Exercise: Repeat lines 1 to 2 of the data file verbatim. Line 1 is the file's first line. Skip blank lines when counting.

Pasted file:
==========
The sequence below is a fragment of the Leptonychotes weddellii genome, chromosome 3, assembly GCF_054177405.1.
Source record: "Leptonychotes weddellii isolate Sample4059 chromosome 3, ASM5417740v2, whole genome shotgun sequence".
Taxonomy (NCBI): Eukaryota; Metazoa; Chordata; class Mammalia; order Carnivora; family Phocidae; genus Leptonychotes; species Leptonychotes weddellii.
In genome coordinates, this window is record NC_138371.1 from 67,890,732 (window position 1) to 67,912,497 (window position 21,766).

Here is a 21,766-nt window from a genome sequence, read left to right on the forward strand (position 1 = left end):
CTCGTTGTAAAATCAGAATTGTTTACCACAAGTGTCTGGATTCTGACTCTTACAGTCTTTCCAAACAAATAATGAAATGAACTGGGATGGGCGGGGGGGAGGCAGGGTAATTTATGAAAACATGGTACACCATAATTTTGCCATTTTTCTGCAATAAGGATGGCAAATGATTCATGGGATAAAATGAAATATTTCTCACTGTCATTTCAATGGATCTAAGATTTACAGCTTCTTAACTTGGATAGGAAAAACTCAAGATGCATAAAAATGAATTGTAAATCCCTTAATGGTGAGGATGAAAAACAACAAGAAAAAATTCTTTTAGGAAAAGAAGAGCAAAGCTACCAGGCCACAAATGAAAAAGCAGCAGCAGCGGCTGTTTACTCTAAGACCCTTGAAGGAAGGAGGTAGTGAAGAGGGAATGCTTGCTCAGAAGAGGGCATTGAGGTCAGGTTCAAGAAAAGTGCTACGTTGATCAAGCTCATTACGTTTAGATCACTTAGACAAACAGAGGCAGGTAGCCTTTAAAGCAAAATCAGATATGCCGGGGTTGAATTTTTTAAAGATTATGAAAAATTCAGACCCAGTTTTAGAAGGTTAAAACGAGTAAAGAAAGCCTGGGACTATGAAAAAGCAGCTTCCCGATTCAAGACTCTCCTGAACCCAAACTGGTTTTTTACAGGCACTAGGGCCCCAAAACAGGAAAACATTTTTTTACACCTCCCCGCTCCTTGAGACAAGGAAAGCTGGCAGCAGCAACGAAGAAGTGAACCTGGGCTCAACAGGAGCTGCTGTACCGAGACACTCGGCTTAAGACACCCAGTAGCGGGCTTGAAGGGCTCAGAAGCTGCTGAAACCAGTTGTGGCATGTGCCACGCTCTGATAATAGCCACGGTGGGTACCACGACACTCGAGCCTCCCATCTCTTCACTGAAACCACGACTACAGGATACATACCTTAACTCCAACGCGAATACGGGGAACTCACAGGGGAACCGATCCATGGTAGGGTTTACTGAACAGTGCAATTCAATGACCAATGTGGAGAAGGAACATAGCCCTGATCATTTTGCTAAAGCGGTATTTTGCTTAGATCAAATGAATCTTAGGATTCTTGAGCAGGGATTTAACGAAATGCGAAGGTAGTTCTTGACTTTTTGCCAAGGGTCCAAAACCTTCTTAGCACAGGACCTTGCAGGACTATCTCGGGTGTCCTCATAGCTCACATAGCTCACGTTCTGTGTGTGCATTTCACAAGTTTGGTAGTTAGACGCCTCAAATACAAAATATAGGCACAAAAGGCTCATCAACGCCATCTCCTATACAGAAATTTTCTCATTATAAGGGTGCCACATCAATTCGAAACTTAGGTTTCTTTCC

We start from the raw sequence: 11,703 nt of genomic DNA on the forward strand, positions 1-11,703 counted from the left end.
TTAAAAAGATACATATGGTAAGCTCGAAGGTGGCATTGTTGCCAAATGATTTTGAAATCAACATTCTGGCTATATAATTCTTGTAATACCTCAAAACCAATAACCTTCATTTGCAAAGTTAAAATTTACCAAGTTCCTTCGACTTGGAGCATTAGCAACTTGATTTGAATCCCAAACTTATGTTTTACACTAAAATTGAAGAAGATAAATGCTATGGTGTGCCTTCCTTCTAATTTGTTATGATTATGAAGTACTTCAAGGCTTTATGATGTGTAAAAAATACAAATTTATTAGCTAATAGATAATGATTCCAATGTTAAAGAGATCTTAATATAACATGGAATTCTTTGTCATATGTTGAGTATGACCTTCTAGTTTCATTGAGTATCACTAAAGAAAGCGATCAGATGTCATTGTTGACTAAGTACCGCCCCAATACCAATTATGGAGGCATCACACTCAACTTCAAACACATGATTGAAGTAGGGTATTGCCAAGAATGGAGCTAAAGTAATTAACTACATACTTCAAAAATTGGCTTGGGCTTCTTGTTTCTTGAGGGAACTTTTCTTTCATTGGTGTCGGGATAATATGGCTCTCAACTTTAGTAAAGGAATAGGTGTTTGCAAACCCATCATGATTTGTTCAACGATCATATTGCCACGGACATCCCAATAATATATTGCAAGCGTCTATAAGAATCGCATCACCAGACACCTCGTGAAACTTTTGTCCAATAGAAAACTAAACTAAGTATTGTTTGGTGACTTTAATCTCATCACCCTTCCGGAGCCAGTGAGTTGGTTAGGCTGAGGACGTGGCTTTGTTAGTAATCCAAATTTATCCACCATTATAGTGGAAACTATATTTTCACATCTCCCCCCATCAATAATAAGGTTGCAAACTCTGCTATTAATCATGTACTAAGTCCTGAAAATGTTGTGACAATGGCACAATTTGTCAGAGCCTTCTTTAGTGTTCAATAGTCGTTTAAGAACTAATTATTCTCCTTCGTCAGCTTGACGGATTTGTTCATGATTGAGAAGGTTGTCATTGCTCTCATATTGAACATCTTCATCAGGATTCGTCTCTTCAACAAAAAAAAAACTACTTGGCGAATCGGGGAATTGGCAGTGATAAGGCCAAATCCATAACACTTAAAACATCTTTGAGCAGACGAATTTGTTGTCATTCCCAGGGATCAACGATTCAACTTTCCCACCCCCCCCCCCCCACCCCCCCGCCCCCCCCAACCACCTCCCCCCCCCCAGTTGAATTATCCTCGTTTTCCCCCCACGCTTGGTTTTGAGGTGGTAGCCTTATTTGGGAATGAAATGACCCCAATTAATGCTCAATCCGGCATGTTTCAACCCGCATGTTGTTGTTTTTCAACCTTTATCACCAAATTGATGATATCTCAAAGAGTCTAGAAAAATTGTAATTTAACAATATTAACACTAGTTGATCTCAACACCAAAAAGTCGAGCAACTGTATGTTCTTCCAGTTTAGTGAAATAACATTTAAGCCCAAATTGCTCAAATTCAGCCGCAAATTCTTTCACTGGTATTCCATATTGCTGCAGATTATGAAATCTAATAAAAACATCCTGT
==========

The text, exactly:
The sequence below is a fragment of the Leptonychotes weddellii genome, chromosome 3, assembly GCF_054177405.1.
Source record: "Leptonychotes weddellii isolate Sample4059 chromosome 3, ASM5417740v2, whole genome shotgun sequence".